Search Images Maps Play YouTube News Gmail Drive More »
Sign in
Screen reader users: click this link for accessible mode. Accessible mode has the same essential features but works better with your reader.

Patents

  1. Advanced Patent Search
Publication numberUS3287967 A
Publication typeGrant
Publication dateNov 29, 1966
Filing dateNov 22, 1963
Priority dateNov 26, 1962
Publication numberUS 3287967 A, US 3287967A, US-A-3287967, US3287967 A, US3287967A
InventorsJean Laurent
Original AssigneeJean Laurent
Export CitationBiBTeX, EndNote, RefMan
External Links: USPTO, USPTO Assignment, Espacenet
Wave propagating apparatus
US 3287967 A
Abstract  available in
Images(3)
Previous page
Next page
Claims  available in
Description  (OCR text may contain errors)

Nov. 29, 1966 J. LAURENT 3,287,967

WAVE PROPAGATING APPARATUS Filed Nov. 22, 1963 5 Sheets-Sheet 1 Nov. 29, 1966 J. LAURENT 3,287,967

WAVE PROPAGATING APPARATUS Filed Nov. 22, 1963 5 Sheets-Sheet 2 Nov. 29, 1966 J. LAURENT WAVE PROPAGATING APPARATUS 3 Sheets-Sheet 5 Filed Nov. 22, 1963 United States Patent Ofiice 3,287,967 Patented Nov. 29, 1 966 This invention relates to wave making machines and has for an object to provide a machine which is flexible in use so as to enable a variety of characteristics of artificially propagated waves to be varied singly or in combination and at will. I

Progress in the techniques of testing scale models of marine installations and equipment, especially in investigations of silting and erosion in waterways, necessitates the propagation as a continuous series of artificial waves all the principal characteristics of which (direction, frequency and amplitude) can be changed at any moment according to the requirements of the tests or as a part of a prearranged programme.

Equipment in use up to the present does not permit the achievement of this result, or only permits it with difficulty. In effect, either the equipment is not designed to enable adjustments of wave characteristics to be made while it is operating, or else, if adjustments are provided, too many mechanisms are involved or they, are too complicated and heavy, thus rendering their use more difficult and less economic.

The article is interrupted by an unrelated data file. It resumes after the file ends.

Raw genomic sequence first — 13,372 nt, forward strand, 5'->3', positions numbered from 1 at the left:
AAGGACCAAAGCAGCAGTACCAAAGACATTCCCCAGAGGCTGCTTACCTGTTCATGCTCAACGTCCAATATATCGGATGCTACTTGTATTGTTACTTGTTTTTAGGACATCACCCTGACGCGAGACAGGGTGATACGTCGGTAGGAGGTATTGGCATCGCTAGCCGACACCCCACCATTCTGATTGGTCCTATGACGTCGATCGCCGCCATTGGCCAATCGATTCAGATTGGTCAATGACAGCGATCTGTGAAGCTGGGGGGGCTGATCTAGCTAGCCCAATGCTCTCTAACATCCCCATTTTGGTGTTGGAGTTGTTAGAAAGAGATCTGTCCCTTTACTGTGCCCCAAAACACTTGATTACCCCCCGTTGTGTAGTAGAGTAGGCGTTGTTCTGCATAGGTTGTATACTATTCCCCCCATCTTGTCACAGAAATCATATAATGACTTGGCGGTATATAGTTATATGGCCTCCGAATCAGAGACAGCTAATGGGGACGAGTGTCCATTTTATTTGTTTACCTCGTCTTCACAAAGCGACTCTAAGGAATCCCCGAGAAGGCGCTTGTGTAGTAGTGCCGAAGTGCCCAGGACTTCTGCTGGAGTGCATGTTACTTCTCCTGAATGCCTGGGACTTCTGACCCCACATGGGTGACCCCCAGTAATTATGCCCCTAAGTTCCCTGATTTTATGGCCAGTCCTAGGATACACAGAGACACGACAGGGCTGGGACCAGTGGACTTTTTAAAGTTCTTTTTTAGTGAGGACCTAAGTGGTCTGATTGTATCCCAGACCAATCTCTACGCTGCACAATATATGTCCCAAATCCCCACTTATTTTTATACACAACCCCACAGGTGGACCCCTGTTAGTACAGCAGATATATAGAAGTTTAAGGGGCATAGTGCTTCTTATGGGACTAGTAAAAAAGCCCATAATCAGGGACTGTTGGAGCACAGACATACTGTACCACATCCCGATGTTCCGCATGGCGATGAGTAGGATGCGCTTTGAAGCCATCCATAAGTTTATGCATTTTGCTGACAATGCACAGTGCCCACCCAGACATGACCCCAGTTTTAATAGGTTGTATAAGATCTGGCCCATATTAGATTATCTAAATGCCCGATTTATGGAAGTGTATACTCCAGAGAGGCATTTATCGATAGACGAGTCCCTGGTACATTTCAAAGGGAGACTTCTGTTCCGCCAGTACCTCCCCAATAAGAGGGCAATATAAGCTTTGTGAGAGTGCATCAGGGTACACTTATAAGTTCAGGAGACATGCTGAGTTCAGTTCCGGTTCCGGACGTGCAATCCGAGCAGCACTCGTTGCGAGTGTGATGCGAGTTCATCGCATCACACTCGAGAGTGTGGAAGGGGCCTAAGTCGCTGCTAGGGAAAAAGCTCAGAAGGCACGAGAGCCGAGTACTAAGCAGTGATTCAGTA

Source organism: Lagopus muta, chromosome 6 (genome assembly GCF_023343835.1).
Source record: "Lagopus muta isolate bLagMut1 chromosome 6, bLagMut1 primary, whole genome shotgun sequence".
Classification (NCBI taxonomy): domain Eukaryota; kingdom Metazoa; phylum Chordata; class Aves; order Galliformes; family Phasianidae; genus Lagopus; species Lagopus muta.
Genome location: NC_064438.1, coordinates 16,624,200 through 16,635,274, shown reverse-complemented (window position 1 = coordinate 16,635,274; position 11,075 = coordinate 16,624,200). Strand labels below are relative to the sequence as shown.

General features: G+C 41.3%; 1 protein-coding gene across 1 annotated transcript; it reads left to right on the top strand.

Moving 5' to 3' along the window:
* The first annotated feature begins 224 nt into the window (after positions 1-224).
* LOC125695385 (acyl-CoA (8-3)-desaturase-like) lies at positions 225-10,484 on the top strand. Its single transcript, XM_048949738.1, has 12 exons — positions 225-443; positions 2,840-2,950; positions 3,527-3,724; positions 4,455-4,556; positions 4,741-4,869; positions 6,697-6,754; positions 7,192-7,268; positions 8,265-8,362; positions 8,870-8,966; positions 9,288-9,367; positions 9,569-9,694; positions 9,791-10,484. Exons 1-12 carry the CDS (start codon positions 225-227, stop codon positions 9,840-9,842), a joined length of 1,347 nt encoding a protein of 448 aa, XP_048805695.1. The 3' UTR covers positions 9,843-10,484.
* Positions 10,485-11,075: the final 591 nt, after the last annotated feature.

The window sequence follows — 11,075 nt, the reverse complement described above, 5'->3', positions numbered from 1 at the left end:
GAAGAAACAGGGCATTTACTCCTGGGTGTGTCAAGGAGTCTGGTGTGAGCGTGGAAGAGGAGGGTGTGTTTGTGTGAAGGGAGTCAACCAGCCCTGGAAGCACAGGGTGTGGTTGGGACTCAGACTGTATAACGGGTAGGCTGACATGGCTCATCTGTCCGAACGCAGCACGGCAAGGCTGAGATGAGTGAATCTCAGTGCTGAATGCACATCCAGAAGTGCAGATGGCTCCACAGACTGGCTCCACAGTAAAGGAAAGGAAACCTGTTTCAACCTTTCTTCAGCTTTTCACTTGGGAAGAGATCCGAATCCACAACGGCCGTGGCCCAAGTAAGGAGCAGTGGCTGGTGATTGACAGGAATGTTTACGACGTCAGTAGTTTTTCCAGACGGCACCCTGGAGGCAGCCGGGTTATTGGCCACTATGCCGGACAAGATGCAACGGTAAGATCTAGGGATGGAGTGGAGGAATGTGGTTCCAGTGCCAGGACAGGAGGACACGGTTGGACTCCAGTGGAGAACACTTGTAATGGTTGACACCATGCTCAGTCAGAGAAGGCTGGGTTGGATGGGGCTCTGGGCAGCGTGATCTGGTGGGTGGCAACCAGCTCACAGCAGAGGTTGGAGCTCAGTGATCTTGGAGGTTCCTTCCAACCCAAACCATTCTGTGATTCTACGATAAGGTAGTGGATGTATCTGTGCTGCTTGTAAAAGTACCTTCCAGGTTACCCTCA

The present invention aims at providing means by which it is possible to vary all or some of the characteristics of an artificial wave without the disadvantages noted above.

To this end, an equipment according to the present invention consists primarily of an artificial wave generator mounted on a rigid base or frame which carries an oscillatory wave generator whose orientation relative to the model under test, or the frequency or amplitude of whose oscillations, can be varied as required.

Changes of orientation of the frame are operative to vary the direction of wave propagation by the generator, and the frame may be angularly displaceable relative to the scale model under test in a manner so as to vary the direction of waves propagated by the generator.

Preferably, the frame is constrained to move in a pre* set curvilinear path about a fixed axis.

Advantageously, the frame runs on rollers and its pre set path is determined by a guide element.

Conveniently, the frame carries means for varying the frequency or the amplitude, or both, of the artificial wave propagated.

It is preferred to provide a separate control for the displacement of the frame and for the means for varying the period or amplitude of the wave or both. The characteristics of the artificial wave can be varied together or separately and at any time. As will be understood, the different controls can be manual, electrical, electronic, mechanical or otherwise, and they may be governed by a predetermined law whether periodic or not. The control action may be automatic or not according to requirements.

The frame may be located above the surface of the water-for example, it may be suspendedor it can be submerged to a greater or less extent in the water.

Other features of the invention will become apparent in the course of the following description of one practical application thereof which is given by way of example only with reference to the accompanying drawings in which:

FIGURE 1 is a part-sectional elevation of the apparatus;

FIGURE 2 is a plan View, and

FIGURE 3 is a schematic plan of an installation em bodying the invention for testing scale models.

Throughout the drawings, the same parts are identified by the same reference numerals.